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Well, some of the pottery lovers like myself have spent years identifying American pottery, and one of the best ways to do this is by looking at the bottom of the piece.
Much of the newer , not reproduction but 1960s era production, was a shiny glaze, but this started as early as 1937 with Ivory II production.
Some of the pieces were also marked with a letter, a dash, then a number – so items marked similar to "M-3333" are often Redwing (Murphy Era). Alamo and Gilmer often have a completely unglazed bottom, while Camark and Niloak may have just a dry foot.
Compare these cups and saucers (left) with the Gilmer vase (above).
Here's a good example of the American Bisque wedge foot (right).
Companies using a dry foot include most of the Ohio companies and some used stilts for some of their ware lines.
This article is about the identification of American pottery by the bottom, and it is not my intent to vary from that topic much, but it is difficult to look at the bottoms and not see the tops–so a comment on glaze seems essential here.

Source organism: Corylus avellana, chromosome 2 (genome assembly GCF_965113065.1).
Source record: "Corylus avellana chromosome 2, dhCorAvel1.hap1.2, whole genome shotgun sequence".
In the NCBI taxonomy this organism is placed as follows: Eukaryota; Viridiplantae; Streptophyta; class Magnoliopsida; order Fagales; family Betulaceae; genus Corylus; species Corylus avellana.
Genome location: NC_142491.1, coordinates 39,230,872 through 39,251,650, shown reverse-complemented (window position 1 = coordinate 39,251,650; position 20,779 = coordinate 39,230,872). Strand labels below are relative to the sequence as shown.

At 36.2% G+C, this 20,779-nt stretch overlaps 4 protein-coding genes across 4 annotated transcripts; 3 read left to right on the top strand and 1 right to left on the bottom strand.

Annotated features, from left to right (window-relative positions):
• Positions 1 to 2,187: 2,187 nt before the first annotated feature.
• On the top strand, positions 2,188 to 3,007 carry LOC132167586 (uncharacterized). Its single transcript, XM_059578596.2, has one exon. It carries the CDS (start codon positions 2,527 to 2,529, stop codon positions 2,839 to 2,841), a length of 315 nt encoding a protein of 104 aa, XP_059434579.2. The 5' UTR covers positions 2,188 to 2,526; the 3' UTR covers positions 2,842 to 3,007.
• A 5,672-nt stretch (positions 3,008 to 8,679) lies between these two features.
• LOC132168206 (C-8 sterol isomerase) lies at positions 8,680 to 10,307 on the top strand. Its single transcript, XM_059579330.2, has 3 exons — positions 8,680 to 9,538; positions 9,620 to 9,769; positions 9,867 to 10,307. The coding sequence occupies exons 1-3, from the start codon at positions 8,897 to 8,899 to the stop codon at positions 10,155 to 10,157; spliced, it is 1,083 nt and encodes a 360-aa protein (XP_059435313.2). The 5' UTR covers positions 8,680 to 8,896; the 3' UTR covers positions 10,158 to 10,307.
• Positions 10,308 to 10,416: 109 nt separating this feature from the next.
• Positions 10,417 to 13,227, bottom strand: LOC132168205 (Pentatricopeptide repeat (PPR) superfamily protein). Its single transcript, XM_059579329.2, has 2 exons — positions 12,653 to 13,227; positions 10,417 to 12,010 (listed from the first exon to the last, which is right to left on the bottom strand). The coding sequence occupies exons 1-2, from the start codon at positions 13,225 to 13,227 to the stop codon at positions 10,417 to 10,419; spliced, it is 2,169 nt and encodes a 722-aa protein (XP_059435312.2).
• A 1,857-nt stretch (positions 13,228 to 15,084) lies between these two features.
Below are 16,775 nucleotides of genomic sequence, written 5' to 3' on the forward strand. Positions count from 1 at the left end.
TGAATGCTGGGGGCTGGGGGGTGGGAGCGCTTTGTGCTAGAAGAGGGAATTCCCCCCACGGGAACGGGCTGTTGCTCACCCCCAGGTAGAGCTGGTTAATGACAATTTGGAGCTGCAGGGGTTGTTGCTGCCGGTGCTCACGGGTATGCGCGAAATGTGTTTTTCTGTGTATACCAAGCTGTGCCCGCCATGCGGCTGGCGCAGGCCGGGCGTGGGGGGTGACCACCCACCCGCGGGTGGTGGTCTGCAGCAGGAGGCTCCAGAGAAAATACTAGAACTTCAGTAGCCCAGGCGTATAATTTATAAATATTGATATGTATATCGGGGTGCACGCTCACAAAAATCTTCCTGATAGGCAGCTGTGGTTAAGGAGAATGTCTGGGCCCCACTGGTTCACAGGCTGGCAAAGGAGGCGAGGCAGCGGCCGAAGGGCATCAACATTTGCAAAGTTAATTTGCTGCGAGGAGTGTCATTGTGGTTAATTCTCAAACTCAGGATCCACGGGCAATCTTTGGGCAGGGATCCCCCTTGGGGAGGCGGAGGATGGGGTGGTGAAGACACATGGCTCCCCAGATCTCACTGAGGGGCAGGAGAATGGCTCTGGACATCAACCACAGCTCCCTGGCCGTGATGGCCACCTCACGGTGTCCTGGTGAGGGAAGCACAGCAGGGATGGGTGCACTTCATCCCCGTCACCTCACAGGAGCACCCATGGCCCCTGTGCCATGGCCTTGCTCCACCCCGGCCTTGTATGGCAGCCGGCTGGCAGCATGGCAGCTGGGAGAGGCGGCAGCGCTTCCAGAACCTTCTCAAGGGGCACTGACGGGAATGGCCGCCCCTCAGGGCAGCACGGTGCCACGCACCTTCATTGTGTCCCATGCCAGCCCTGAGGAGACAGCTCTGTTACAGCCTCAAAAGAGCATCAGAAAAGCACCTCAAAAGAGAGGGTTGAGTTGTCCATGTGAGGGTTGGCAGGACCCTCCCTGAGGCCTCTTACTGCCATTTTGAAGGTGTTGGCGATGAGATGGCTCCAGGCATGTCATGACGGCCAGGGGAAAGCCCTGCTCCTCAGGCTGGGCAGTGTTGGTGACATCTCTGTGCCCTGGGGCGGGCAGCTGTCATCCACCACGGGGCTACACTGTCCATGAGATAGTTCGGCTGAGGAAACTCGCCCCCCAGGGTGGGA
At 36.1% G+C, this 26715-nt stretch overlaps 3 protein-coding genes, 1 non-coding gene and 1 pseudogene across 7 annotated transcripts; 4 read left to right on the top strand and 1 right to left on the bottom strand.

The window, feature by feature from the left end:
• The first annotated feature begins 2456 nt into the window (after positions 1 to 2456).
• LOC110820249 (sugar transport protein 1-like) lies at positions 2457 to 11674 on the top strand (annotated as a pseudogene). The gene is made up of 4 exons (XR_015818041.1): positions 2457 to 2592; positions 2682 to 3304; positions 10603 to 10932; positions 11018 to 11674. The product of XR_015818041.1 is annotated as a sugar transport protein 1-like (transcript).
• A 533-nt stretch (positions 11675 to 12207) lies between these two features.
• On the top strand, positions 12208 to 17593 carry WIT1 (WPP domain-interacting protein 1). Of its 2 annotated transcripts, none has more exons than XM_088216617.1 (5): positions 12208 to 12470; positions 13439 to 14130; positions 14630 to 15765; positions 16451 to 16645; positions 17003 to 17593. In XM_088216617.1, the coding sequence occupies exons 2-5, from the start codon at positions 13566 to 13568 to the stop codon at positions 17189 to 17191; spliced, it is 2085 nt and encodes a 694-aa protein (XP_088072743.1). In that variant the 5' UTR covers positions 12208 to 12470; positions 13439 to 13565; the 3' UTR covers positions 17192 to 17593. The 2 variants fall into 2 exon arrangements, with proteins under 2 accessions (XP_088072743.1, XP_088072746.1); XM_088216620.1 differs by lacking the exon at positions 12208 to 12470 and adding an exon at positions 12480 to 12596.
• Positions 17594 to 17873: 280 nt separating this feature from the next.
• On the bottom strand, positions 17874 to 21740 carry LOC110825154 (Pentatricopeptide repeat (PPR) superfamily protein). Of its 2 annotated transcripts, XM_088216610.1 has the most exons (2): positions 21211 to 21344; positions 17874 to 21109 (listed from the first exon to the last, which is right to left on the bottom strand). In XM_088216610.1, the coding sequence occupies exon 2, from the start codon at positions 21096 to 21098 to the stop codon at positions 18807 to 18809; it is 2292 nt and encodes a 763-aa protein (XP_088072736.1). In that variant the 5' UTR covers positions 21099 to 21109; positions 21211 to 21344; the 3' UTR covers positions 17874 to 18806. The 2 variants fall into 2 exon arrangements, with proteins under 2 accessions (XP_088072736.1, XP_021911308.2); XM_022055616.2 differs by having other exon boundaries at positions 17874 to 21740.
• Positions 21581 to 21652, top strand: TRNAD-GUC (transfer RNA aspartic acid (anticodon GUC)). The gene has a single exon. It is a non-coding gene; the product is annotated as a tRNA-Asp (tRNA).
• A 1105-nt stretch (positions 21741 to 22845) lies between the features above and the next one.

Once the clay color has been examined, the weight of the pot has been considered, and it has been determined to likely be an American pottery, then a cursory glance at the glaze may help with certain identification.The shape, glazing and markings of the "foot" or base surface of the piece which makes contact with a supporting surface (ie – table or shelf) can be as revealing as the color and texture of the clay.used the wedge shapes routinely, so that is always my first guess on a piece with a dry wedge foot.So, if you see three little flaws on a glazed bottom, these are not damage–they are stilt marks or firing pin marks used for the firing process.Examining the bottom for stilt marks may reveal some numbers that may help with identification, too. Some companies only used two numbers for some of the shapes, and some used four.The bottom shows the name, if there is one, the color of the clay, the way the piece is fired, and other characteristics that help with the identification.